It is common in the United States to see tourists flock to sites associated with America's presidents. Some are privately owned and others are run by the National Park Service or the National Archives -- but most have helped draw business and people into the towns and cities where they are located. As VOA’s Kane Farabaugh reports, there is one particular presidential hometown that is unique in what it has to offer those who make the trip.
Video

Video Hong Kong Protests Draw New Supporters on National Holiday

On the 65th anniversary of the founding of Communist China, Hong Kong protesters are hoping to stage the largest pro-democracy demonstration since the 1989 Tiananmen protests. VOA's Brian Padden visited one of the protest sites mid-day, when the atmosphere was calm and where the supporters were enthusiastic about joining what they are calling the umbrella revolution.
Video

Video India's PM Continues First US Visit

India's prime minister is on his first visit to Washington, to strengthen political and economic ties between the world's oldest and the world biggest democracies. He came to the U.S. capital from New York, the first stop on his five-day visit to the country that denied him an entry visa in the past. From Washington, Zlatica Hoke reports Modi seemed most focused on attracting foreign investment and trade to increase job opportunities for his people.
Video

Video Malaysia Struggles to Stop People Joining Jihad

Malaysian authorities say militant groups like the so-called "Islamic State" have used social media to entice at least three dozen Malaysian Muslims to fight in what they call "jihad" in Syria and Iraq. As Mahi Ramkrishnan reports from Kuala Lumpur, counterterrorism police are deeply worried about what could happen when these militants return home.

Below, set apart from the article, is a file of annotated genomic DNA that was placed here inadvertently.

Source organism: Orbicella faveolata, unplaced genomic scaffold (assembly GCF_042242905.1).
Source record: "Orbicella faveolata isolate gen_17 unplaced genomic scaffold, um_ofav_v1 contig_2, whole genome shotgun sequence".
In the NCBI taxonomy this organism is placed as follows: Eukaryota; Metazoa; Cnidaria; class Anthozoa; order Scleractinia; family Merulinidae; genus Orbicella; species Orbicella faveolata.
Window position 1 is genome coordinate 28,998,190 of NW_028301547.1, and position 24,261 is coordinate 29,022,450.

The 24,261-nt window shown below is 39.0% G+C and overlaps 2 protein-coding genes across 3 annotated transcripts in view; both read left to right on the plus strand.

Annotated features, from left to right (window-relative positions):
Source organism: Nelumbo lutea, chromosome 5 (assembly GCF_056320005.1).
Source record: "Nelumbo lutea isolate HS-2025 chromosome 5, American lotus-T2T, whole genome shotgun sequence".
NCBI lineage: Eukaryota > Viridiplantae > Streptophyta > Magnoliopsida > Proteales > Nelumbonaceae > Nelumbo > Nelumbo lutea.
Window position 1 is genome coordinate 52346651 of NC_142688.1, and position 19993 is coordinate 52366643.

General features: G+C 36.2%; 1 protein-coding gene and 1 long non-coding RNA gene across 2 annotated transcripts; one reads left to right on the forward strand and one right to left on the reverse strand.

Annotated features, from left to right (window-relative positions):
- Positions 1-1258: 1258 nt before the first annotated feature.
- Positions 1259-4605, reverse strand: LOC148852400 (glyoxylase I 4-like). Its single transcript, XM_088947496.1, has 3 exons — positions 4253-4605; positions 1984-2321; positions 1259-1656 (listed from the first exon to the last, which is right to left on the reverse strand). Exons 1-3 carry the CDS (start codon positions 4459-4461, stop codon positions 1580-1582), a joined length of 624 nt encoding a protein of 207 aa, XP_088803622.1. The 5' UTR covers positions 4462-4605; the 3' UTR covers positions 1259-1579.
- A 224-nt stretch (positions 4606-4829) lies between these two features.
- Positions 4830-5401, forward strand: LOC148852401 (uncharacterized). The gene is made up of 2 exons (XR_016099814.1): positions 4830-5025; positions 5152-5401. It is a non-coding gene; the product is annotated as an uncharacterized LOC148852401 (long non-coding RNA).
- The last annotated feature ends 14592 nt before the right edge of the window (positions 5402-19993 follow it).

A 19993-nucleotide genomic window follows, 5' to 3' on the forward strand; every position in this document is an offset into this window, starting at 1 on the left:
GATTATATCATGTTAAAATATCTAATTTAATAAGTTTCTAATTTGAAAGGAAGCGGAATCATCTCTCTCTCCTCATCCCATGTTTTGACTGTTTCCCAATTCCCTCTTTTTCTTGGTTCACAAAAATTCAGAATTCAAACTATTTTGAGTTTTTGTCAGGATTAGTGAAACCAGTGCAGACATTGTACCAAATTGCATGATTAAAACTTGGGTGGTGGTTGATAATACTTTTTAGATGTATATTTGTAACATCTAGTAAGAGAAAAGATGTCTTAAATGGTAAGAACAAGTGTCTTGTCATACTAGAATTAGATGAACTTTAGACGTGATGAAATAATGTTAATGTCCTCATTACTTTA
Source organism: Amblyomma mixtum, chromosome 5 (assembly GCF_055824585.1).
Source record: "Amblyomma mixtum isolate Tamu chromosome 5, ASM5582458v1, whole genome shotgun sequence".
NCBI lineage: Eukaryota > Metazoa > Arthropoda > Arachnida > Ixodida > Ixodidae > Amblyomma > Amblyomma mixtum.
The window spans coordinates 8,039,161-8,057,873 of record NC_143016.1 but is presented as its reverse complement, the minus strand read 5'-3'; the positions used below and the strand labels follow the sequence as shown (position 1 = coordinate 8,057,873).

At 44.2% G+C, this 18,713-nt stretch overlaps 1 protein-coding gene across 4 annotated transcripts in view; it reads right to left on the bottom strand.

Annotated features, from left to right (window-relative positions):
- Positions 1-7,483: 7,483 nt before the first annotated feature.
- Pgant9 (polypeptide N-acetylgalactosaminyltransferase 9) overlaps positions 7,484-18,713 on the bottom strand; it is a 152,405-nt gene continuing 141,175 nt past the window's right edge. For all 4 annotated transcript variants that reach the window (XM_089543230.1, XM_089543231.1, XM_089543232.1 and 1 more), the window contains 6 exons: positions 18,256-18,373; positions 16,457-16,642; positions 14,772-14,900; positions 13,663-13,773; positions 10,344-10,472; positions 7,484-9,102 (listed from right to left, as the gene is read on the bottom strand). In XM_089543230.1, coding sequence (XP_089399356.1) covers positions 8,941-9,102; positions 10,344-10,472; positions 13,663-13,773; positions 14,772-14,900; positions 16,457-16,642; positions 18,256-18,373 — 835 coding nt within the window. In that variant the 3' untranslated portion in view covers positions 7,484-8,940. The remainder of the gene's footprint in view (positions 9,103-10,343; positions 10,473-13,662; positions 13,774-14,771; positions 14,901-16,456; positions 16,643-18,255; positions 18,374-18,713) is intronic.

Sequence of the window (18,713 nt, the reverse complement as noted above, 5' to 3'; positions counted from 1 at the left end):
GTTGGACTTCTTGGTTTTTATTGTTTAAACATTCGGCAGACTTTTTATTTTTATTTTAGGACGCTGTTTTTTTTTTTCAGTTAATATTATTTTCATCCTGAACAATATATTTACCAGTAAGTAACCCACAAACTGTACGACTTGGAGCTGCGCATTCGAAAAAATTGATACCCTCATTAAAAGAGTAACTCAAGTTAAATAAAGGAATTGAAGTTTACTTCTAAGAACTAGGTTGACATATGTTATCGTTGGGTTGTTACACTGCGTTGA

Video

Video Could US Have Done More to Stop Rise of Islamic State?

President Obama says airstrikes against Islamic State militants in Syria will likely continue for some time because, in his words, "there is a cancer that has grown for too long." So what if President Obama had acted sooner in Syria to arm more-moderate opponents of both the Islamic State and the Syrian government? VOA State Department Correspondent Scott Stearns reports from the United Nations.
Video

Video Treasure Hunters Seek 'Hidden Treasure' in Central Kenya

Could a cave in a small village in central Kenya be the site of buried treasure? A rumor of riches, left behind by colonialists, has some residents dreaming of wealth, while others see it as a dangerous hoax. VOA's Gabe Joselow has the story.
Video

Video Ebola Patients Find No Treatment at Sierra Leone Holding Center

At a holding facility in Makeni, central Sierra Leone, dozens of sick people sit on the floor in an empty university building. They wait in filthy conditions. It's a 16-hour drive by ambulance to Kailahun Ebola treatment center. Adam Bailes was there and reports on what he says are some of the worst situations he has seen since the beginning of this Ebola outbreak. And he says it appears case numbers may already be far worse than authorities acknowledge.
Video

Video Identifying Bodies Found in Texas Border Region

Thousands of immigrants have died after crossing the border from Mexico into remote areas of the southwestern United States in recent years. Local officials in south Texas alone have found hundreds of unidentified bodies and buried them in mass graves in local cemeteries. Now an anthropologist and her students at Baylor University have been exhuming bodies and looking for clues to identify them. VOA’s Greg Flakus has more from Waco, Texas.
Colonel Steve ‘Spiros’ Pisanos left Greece and came to the U.S. to learn to fly. He flew fighters for the Allies in World War II, narrowly escaping death multiple times.Colonel Steve ‘Spiros’ Pisanos left Greece and came to the U.S. to learn to fly. He flew fighters for the Allies in World War II, narrowly escaping death multiple times.

AppleAndroid